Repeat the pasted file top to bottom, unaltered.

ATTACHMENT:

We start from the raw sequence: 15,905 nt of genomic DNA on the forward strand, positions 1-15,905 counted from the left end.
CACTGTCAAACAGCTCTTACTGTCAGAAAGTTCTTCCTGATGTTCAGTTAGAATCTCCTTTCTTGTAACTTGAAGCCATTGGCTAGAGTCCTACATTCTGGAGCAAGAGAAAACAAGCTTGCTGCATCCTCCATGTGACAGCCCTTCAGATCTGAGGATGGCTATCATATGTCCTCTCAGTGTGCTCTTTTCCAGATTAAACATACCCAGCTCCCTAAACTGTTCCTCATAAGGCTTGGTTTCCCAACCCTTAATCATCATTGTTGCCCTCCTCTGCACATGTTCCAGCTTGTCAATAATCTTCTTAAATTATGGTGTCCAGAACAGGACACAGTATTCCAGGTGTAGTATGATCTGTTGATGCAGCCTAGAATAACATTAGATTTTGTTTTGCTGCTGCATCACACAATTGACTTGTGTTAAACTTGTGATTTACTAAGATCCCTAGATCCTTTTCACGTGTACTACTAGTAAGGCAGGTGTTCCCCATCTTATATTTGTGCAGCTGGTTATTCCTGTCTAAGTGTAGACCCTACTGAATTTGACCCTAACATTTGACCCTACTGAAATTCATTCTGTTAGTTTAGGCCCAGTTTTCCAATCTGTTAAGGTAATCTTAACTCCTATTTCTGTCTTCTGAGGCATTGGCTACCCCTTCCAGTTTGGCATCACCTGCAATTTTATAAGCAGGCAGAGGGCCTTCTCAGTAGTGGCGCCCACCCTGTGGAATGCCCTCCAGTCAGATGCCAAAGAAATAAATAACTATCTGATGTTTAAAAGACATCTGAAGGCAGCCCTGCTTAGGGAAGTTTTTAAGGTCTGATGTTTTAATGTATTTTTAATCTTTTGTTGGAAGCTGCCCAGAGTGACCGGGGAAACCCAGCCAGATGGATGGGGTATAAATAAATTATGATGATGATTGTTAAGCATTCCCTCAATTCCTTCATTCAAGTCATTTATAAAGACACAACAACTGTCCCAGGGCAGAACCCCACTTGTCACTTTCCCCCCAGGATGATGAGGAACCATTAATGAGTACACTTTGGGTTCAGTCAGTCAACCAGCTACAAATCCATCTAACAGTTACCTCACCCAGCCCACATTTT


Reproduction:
We start from the raw sequence: 15,905 nt of genomic DNA on the forward strand, positions 1-15,905 counted from the left end.
CACTGTCAAACAGCTCTTACTGTCAGAAAGTTCTTCCTGATGTTCAGTTAGAATCTCCTTTCTTGTAACTTGAAGCCATTGGCTAGAGTCCTACATTCTGGAGCAAGAGAAAACAAGCTTGCTGCATCCTCCATGTGACAGCCCTTCAGATCTGAGGATGGCTATCATATGTCCTCTCAGTGTGCTCTTTTCCAGATTAAACATACCCAGCTCCCTAAACTGTTCCTCATAAGGCTTGGTTTCCCAACCCTTAATCATCATTGTTGCCCTCCTCTGCACATGTTCCAGCTTGTCAATAATCTTCTTAAATTATGGTGTCCAGAACAGGACACAGTATTCCAGGTGTAGTATGATCTGTTGATGCAGCCTAGAATAACATTAGATTTTGTTTTGCTGCTGCATCACACAATTGACTTGTGTTAAACTTGTGATTTACTAAGATCCCTAGATCCTTTTCACGTGTACTACTAGTAAGGCAGGTGTTCCCCATCTTATATTTGTGCAGCTGGTTATTCCTGTCTAAGTGTAGACCCTACTGAATTTGACCCTAACATTTGACCCTACTGAAATTCATTCTGTTAGTTTAGGCCCAGTTTTCCAATCTGTTAAGGTAATCTTAACTCCTATTTCTGTCTTCTGAGGCATTGGCTACCCCTTCCAGTTTGGCATCACCTGCAATTTTATAAGCAGGCAGAGGGCCTTCTCAGTAGTGGCGCCCACCCTGTGGAATGCCCTCCAGTCAGATGCCAAAGAAATAAATAACTATCTGATGTTTAAAAGACATCTGAAGGCAGCCCTGCTTAGGGAAGTTTTTAAGGTCTGATGTTTTAATGTATTTTTAATCTTTTGTTGGAAGCTGCCCAGAGTGACCGGGGAAACCCAGCCAGATGGATGGGGTATAAATAAATTATGATGATGATTGTTAAGCATTCCCTCAATTCCTTCATTCAAGTCATTTATAAAGACACAACAACTGTCCCAGGGCAGAACCCCACTTGTCACTTTCCCCCCAGGATGATGAGGAACCATTAATGAGTACACTTTGGGTTCAGTCAGTCAACCAGCTACAAATCCATCTAACAGTTACCTCACCCAGCCCACATTTT